Koroboro International School recently hosted its inaugural Festival of Learning. I was fortunate enough to have been a part of the celebration alongside 350+ local educators and leaders.
While there are obvious differences between our schools and systems, what is evident in PNG and here is the equity gap. The rich are getting richer, the poor are getting poorer and the view that quality schooling is for those that can and those that have is becoming entrenched.
Different students need different things to succeed. As Geoff Masters writes:
In an ‘equitable’ school system, students’ special needs and unequal socioeconomic backgrounds are recognised and resources (for example, teaching expertise) are distributed unequally in an attempt to redress disadvantage due to personal and social circumstances. Here again, ‘equity’ is achieved by prioritising fairness over equality.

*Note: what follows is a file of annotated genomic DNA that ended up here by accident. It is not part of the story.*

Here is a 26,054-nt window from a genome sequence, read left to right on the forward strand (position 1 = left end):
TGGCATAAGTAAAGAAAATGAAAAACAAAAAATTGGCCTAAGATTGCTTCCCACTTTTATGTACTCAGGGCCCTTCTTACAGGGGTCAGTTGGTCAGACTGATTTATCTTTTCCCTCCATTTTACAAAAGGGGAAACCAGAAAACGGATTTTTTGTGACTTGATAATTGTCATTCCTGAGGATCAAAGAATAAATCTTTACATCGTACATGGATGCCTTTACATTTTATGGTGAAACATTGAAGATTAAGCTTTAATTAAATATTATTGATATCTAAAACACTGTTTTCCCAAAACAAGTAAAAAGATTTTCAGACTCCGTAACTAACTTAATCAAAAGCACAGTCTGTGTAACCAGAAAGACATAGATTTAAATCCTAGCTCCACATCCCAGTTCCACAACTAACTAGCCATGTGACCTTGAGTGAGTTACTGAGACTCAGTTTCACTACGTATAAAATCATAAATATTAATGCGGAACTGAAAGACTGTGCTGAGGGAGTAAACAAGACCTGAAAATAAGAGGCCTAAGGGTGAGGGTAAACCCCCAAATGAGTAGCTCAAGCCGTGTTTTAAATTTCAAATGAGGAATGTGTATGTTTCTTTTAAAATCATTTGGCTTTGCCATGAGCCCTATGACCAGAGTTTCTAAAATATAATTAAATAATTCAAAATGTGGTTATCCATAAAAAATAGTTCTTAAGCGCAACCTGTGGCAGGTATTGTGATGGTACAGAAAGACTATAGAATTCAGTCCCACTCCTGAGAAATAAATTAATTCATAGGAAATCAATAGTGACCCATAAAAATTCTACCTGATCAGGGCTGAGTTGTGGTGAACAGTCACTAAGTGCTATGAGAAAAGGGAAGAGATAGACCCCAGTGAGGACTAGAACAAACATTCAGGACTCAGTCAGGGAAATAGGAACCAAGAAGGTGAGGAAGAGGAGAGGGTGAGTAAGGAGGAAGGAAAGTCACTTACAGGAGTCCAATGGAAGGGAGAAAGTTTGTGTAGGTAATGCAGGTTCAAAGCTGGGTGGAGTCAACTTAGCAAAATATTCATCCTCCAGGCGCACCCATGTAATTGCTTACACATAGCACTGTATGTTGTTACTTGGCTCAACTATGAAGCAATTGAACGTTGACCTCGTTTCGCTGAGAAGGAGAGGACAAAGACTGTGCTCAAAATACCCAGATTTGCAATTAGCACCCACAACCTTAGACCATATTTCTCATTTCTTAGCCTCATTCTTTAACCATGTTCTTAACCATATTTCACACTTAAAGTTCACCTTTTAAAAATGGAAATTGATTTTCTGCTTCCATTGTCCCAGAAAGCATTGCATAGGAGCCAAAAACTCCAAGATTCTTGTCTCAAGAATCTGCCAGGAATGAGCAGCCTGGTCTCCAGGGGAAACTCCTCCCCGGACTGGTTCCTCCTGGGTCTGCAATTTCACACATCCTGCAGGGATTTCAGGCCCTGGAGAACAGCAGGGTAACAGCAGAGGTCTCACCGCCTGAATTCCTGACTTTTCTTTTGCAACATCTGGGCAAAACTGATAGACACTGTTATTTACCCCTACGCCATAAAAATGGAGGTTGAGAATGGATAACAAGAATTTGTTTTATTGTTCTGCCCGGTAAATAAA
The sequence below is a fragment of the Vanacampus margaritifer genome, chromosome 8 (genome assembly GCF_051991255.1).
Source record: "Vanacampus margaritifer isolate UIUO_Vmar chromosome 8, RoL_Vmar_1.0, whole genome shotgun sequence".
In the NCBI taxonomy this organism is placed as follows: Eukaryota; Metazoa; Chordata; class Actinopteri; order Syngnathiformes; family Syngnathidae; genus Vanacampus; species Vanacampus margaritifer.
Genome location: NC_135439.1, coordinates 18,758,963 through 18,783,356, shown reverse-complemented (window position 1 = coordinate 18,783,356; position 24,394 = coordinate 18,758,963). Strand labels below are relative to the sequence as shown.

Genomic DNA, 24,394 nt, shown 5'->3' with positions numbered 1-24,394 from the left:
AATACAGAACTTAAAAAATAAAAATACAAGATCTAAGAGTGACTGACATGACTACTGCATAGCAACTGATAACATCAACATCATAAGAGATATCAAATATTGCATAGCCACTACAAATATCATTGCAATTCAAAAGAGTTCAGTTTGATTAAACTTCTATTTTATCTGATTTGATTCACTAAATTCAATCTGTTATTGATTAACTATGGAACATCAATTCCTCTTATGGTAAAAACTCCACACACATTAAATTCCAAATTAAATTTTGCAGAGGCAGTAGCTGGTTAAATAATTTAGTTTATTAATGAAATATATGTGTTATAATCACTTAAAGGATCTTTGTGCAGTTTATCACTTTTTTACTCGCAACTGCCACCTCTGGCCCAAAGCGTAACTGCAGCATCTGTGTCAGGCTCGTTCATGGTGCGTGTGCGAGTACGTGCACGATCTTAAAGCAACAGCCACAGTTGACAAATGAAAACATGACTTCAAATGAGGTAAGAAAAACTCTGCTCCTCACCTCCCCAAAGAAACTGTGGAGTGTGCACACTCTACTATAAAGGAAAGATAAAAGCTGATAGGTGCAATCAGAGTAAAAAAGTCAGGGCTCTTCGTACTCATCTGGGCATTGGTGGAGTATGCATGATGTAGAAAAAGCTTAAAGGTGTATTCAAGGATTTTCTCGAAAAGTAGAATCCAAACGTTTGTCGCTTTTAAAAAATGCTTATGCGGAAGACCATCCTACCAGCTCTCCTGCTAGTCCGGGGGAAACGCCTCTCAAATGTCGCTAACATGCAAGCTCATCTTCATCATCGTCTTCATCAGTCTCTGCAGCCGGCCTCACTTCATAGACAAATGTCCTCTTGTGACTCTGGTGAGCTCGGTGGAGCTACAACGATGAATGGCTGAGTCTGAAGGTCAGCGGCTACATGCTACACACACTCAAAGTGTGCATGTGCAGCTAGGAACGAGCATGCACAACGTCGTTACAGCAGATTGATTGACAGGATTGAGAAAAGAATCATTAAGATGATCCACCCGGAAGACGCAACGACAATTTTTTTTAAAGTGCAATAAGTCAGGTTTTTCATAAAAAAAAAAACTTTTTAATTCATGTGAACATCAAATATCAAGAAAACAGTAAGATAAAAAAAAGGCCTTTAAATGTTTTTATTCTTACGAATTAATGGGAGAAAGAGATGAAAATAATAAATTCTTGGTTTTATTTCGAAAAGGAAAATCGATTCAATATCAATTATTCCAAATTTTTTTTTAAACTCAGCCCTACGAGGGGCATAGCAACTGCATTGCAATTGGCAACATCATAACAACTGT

Equity and quality (of learning outcomes) are inextricably linked. If one slips, so will the other yet media coverage on our declining NAPLAN results rarely mentions the ‘E’ word. Either way, closing the equity gap means closing the gaps in literacy and numeracy.
An education system is only as strong as its lowest performing schools. Fairness is about ensuring those whose needs are greatest have access to the greatest support. Period.